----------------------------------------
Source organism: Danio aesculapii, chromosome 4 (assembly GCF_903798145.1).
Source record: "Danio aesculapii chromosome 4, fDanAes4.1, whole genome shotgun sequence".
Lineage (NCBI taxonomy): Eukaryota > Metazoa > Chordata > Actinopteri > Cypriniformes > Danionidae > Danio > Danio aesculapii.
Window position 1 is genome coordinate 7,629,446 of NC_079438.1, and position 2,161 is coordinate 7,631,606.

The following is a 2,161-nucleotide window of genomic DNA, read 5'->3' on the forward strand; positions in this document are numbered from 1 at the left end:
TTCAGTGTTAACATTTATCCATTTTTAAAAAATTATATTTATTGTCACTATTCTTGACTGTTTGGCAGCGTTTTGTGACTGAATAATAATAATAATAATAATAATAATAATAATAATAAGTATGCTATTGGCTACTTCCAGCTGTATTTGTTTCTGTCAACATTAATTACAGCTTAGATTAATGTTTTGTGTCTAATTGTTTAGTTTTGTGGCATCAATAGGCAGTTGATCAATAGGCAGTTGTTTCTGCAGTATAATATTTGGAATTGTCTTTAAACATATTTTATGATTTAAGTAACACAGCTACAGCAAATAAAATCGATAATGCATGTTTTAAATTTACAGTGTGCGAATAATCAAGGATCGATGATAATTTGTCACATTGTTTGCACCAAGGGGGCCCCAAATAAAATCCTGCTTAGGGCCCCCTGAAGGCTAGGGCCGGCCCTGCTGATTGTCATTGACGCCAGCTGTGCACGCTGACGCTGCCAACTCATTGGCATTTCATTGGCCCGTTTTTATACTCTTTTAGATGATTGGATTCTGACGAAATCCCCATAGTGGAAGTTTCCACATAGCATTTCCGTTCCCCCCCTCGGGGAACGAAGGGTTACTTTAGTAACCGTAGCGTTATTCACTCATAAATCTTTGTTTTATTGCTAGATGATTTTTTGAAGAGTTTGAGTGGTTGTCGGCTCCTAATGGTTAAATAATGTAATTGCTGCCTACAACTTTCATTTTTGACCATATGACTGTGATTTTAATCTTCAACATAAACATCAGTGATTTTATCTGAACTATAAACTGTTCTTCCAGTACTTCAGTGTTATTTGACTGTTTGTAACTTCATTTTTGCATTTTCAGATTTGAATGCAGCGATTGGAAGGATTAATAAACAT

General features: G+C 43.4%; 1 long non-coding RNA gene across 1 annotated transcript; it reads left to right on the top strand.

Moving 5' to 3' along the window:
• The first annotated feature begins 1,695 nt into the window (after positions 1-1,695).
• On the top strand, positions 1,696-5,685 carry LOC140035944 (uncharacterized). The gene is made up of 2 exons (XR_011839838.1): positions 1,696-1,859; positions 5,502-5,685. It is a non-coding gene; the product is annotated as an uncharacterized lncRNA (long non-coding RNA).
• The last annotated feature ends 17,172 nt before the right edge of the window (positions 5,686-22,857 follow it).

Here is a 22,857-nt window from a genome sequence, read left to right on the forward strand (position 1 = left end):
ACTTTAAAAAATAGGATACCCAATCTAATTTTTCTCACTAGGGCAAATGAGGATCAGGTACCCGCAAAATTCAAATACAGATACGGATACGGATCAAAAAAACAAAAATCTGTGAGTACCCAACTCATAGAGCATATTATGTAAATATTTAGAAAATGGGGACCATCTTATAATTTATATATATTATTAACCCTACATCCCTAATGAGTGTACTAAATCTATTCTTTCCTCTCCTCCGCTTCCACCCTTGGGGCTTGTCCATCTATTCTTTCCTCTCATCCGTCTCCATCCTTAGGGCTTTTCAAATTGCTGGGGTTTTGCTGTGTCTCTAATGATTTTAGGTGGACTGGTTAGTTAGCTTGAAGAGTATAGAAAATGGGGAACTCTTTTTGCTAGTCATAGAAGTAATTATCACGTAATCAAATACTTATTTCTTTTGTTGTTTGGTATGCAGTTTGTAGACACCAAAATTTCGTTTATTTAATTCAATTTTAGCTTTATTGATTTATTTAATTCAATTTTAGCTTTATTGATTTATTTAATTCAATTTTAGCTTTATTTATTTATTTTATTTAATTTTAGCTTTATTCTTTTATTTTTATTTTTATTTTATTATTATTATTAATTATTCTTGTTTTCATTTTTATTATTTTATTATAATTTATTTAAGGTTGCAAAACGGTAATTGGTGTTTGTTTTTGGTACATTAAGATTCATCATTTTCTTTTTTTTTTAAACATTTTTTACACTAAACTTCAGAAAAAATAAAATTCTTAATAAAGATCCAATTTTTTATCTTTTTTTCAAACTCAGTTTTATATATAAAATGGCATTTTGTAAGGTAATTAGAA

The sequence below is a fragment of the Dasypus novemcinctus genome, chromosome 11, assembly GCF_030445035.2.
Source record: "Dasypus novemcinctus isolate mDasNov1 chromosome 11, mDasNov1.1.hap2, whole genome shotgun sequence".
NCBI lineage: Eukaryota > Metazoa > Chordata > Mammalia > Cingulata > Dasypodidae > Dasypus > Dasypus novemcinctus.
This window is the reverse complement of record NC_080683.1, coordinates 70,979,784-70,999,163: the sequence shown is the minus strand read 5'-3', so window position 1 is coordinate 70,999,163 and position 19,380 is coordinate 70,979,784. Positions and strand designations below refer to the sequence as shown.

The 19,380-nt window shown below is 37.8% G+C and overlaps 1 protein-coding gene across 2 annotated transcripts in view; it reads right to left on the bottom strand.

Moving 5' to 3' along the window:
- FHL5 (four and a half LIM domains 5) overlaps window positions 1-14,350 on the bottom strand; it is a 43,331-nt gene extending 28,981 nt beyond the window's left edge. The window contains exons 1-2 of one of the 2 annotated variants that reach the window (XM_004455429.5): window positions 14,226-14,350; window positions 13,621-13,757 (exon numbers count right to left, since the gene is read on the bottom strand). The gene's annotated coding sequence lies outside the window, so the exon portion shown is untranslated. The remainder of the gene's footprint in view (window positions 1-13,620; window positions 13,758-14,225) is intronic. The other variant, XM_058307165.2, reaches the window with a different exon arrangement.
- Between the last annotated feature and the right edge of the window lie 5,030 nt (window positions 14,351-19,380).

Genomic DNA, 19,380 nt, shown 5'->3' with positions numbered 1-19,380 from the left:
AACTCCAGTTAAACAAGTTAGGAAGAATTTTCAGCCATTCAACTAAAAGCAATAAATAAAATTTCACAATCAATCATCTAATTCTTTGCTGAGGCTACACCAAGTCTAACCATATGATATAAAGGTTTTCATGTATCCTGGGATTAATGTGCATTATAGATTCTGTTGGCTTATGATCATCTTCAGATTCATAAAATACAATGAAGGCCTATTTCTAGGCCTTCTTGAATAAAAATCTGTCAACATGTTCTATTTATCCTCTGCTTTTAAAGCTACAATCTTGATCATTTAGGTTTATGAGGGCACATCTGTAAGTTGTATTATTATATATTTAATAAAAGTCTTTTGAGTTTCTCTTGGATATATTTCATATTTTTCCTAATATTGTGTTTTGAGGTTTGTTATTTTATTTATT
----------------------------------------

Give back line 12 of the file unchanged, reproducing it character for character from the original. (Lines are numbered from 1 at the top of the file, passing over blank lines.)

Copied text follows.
Here is a 22,857-nt window from a genome sequence, read left to right on the forward strand (position 1 = left end):